South Africa has just launched a multi-year trial of a vaccine that might save millions of lives and help put an end to AIDS. It’s the first AIDS vaccine trial in seven years, and hopes are high, not just in South Africa, but around the world.
The search for an AIDS vaccine has been long and frustrating. Dr. Anthony Fauci at the National Institutes of Health has spent his career studying HIV, the virus that causes AIDS. His agency is co-funding the trial.
“The challenge that we have with an HIV vaccine is much different than the challenges we have with any other vaccine,” Fauci said, explaining that with other viruses, such as polio or measles, the body begins to fight the infection on its own.
To develop a vaccine, scientists find a way to mimic the virus so the body makes an immune response to protect itself, so it’s ready to recognize and resist a future infection.
“With HIV, that’s not the case for a number of reasons, some of which we don’t understand. The body does not make naturally, an adequate, good immune response against HIV,” Fauci said.
Thailand trial offered hope
A few years ago, an experimental HIV vaccine was tried in Thailand. It cut the risk of infection by 31 percent, not good enough to produce a vaccine, but good enough for scientists to think they were on to something. Fauci says it provided proof of concept.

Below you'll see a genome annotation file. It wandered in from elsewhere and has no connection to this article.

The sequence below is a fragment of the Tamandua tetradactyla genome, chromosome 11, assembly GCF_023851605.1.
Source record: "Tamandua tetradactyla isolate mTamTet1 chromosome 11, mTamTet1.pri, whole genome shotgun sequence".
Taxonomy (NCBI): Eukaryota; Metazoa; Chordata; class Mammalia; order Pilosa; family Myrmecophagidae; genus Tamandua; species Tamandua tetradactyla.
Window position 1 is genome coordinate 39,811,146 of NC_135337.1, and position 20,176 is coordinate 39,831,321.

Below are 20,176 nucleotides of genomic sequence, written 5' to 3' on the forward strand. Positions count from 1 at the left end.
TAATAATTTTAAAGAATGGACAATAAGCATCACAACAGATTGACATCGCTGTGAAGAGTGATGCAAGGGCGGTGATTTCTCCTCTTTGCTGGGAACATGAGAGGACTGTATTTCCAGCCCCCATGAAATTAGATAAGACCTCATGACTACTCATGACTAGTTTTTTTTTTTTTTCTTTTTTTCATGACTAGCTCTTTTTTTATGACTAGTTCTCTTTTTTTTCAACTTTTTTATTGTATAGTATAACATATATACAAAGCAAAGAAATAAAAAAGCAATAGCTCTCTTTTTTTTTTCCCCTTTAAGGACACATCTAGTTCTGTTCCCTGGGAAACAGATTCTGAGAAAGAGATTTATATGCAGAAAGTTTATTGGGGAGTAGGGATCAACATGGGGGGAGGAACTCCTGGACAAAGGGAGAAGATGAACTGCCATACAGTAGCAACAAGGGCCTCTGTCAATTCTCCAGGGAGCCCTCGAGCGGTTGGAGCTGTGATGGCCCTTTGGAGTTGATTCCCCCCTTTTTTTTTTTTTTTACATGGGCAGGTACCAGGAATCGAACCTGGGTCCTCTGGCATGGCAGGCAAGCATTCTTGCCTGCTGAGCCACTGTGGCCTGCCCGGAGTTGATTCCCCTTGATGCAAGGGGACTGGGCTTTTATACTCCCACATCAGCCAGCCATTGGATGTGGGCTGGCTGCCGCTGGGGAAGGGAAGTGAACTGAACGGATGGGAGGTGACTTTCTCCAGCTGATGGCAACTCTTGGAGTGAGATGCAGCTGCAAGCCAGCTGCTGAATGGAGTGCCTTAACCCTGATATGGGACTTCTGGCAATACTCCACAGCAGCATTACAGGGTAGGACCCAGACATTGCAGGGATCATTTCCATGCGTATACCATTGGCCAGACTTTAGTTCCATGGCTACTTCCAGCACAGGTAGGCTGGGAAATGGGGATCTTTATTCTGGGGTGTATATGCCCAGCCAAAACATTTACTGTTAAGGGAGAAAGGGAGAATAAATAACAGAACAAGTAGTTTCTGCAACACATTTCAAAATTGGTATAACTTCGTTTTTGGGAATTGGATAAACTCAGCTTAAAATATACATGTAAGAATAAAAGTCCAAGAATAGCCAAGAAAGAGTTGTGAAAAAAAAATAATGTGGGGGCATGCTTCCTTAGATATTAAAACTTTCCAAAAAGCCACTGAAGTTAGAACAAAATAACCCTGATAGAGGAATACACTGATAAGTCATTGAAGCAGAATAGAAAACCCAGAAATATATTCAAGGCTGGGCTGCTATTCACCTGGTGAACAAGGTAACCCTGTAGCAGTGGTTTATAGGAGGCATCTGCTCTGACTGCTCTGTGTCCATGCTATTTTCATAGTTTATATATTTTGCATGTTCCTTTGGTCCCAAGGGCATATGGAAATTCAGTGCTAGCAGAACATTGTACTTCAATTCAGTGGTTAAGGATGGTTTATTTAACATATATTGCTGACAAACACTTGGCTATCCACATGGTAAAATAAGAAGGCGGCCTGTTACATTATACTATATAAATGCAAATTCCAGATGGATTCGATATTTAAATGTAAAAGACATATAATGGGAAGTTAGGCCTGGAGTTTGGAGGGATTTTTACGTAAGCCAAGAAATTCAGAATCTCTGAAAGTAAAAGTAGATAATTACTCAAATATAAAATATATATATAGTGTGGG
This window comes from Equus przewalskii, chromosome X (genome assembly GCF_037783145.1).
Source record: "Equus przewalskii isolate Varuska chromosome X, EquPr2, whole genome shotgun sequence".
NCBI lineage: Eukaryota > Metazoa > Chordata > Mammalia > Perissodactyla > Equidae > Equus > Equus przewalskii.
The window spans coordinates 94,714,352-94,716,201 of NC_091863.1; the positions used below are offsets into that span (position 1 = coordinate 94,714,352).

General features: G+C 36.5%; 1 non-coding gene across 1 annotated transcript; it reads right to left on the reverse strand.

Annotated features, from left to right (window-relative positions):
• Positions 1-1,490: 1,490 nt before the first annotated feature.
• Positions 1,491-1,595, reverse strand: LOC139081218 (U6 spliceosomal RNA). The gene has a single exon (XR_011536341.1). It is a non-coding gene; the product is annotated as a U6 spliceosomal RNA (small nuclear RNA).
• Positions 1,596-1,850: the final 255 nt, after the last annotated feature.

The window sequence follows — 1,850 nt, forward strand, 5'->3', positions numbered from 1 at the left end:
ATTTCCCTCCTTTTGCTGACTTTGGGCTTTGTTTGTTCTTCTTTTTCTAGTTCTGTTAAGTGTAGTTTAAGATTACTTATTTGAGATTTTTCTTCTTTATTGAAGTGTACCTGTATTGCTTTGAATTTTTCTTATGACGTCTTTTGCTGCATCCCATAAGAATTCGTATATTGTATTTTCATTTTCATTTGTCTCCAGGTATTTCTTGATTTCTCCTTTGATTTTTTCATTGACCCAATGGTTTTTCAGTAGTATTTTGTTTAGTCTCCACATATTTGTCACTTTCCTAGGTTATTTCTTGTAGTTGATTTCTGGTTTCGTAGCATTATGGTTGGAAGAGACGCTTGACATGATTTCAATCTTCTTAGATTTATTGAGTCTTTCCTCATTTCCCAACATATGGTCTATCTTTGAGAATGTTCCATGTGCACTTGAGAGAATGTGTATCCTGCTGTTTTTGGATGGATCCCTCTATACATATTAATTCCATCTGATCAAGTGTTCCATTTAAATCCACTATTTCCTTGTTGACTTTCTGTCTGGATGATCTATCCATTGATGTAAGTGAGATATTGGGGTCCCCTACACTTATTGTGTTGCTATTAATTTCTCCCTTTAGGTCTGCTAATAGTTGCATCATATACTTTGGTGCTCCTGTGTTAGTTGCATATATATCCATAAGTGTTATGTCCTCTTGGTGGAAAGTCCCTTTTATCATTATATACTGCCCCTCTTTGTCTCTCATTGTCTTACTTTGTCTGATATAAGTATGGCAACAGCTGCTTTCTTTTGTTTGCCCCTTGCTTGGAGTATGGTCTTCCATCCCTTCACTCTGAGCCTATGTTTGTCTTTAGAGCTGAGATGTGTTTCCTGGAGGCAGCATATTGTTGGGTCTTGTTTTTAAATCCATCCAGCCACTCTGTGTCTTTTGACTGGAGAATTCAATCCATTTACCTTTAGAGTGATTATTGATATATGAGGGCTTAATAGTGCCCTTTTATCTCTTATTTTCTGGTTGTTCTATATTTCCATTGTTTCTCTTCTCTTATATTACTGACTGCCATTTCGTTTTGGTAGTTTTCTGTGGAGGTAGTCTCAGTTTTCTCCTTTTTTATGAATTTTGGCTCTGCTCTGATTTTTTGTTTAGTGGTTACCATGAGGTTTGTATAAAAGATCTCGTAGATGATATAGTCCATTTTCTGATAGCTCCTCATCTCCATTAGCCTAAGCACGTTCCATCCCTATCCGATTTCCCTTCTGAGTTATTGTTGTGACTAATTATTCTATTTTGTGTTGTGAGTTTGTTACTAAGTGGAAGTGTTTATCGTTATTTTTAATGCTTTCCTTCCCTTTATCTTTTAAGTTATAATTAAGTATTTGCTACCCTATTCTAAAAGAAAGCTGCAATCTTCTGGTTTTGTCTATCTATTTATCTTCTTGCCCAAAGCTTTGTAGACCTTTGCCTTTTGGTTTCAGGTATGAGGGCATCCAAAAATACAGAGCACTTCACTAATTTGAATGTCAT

“What the investigators did following the Thailand trial,” he said, “is that they looked to see if there was any correlate [commonality] of any particular type of response that the vaccinees got with protection. They found that there are a couple of things that they identified that were called correlates of immunity.” Those are signs that those who participated in the trial had developed some protection against HIV.
For many viruses, antibodies serve as a correlate of immunity. This is not so for HIV, because those infected with the virus develop antibodies without being protected from the disease.
For the trial in South Africa, scientists produced a strengthened version of the vaccine used in Thailand. It was modified because the strain of HIV in South Africa is not the same as the strain in Thailand.
Earlier this year, a small study showed that the vaccine candidate was safe and promising enough to use in a major study.
South Africa results to take years
This trial, called HVTN 702, aims to enroll 5,400 sexually active men and women, making it the largest and most advanced HIV vaccine clinical trial to take place in South Africa. Some participants will receive the investigational vaccine; others, a placebo. All will be counseled on how to avoid getting the HIV virus.
The results of the trial won’t be known for at least three years, but in order for it to be successful, the vaccine has to protect at least half of those who get it.
“Even a moderately effective vaccine would significantly decrease the burden of HIV disease over time in countries and populations with high rates of HIV infection, such as South Africa,” Fauci said.
In South Africa, 19 percent of adults have HIV and more than 1,000 people become infected with the virus every day.
But Fauci is mindful that just because this vaccine candidate shows promise, that doesn’t mean it will succeed.
“We have no idea whether it will work or not,” he said. “Any time you do a vaccine trial, more vaccine trials fail than are successful.”
But if it does work and if it offers 50 to 60 percent protection against HIV, Fauci says the vaccine, along with proven HIV prevention tools, “could be the final nail in the coffin for HIV.”